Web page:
Researchers have demonstrated a serious weakness in the Bluetooth wireless standard that could allow hackers to intercept keystrokes, address books, and other sensitive data sent from billions of devices.
Dubbed Key Negotiation of Bluetooth—or KNOB for short—the attack forces two or more devices to choose an encryption key just a single byte in length before establishing a Bluetooth connection. Attackers within radio range can then use commodity hardware to quickly crack the key. From there, attackers can use the cracked key to decrypt data passing between the devices. The types of data susceptible could include keystrokes passing between a wireless keyboard and computer, address books uploaded from a phone to a car dashboard, or photographs exchanged between phones.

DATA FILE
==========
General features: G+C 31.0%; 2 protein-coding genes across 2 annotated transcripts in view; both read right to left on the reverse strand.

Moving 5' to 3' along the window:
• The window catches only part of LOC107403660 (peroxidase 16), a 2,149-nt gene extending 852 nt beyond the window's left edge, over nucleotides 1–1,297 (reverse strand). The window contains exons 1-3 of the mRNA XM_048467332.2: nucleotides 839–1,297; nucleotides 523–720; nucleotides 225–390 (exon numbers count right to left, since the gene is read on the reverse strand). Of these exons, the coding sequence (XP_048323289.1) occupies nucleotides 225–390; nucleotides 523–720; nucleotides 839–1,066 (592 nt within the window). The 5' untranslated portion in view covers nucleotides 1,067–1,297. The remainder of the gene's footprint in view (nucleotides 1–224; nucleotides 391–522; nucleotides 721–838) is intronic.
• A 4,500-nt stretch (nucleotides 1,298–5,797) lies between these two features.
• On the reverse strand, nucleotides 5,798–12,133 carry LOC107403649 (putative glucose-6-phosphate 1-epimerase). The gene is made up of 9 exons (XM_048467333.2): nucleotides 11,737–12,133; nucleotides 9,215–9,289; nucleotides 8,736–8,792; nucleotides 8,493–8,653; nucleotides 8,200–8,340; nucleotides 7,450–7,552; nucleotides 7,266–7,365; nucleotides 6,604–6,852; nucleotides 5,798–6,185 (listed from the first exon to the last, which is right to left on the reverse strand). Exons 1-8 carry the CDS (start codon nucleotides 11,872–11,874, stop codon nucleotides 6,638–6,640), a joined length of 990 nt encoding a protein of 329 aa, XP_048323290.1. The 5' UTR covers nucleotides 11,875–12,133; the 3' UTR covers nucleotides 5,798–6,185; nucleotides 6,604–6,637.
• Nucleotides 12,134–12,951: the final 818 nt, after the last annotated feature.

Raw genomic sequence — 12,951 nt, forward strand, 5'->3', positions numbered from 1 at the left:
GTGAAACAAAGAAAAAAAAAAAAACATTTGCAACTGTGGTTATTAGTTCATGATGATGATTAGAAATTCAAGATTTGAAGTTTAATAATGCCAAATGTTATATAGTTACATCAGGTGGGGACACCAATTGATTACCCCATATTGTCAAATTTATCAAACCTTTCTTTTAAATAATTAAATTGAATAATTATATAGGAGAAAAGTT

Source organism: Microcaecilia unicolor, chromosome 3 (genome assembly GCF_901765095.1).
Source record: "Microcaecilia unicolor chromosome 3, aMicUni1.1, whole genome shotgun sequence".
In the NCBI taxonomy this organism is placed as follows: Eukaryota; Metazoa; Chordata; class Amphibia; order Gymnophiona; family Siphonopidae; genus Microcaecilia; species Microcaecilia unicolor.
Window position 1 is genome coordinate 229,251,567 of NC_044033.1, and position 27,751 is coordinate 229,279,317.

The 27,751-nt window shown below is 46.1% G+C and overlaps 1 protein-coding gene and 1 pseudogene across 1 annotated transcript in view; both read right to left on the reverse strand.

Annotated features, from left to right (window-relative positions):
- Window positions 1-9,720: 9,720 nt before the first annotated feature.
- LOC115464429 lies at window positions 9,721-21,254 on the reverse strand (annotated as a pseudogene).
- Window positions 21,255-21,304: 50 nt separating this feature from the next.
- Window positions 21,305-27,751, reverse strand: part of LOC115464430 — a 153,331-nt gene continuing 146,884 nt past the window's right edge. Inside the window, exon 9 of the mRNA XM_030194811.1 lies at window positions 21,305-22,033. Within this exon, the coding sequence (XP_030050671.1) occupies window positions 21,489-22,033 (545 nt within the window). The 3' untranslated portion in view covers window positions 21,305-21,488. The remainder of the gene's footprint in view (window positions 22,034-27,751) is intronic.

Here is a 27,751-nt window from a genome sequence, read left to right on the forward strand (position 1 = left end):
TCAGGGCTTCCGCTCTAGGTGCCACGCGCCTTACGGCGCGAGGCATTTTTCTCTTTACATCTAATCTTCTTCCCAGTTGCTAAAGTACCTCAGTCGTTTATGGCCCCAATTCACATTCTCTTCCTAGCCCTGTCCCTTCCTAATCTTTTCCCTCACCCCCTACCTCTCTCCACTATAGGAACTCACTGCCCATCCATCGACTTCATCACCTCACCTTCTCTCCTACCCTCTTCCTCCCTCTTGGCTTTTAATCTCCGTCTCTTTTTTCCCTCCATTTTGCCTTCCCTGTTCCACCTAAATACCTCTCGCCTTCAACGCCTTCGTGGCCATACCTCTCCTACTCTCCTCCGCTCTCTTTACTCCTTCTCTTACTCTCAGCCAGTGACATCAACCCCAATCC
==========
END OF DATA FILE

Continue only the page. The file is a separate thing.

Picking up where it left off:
KNOB doesn’t require an attacker to have any previously shared secret material or to observe the pairing process of the targeted devices. The exploit is invisible to Bluetooth apps and the operating system they run on, making the attack almost impossible to detect without highly specialized equipment. KNOB also exploits a weakness in the Bluetooth standard itself. That means, in all likelihood, that the vulnerability affects just about every device that’s compliant with the specification. The researchers have simulated the attack on 14 different Bluetooth chips—including those from Broadcom, Apple, and Qualcomm—and found all of them to be vulnerable.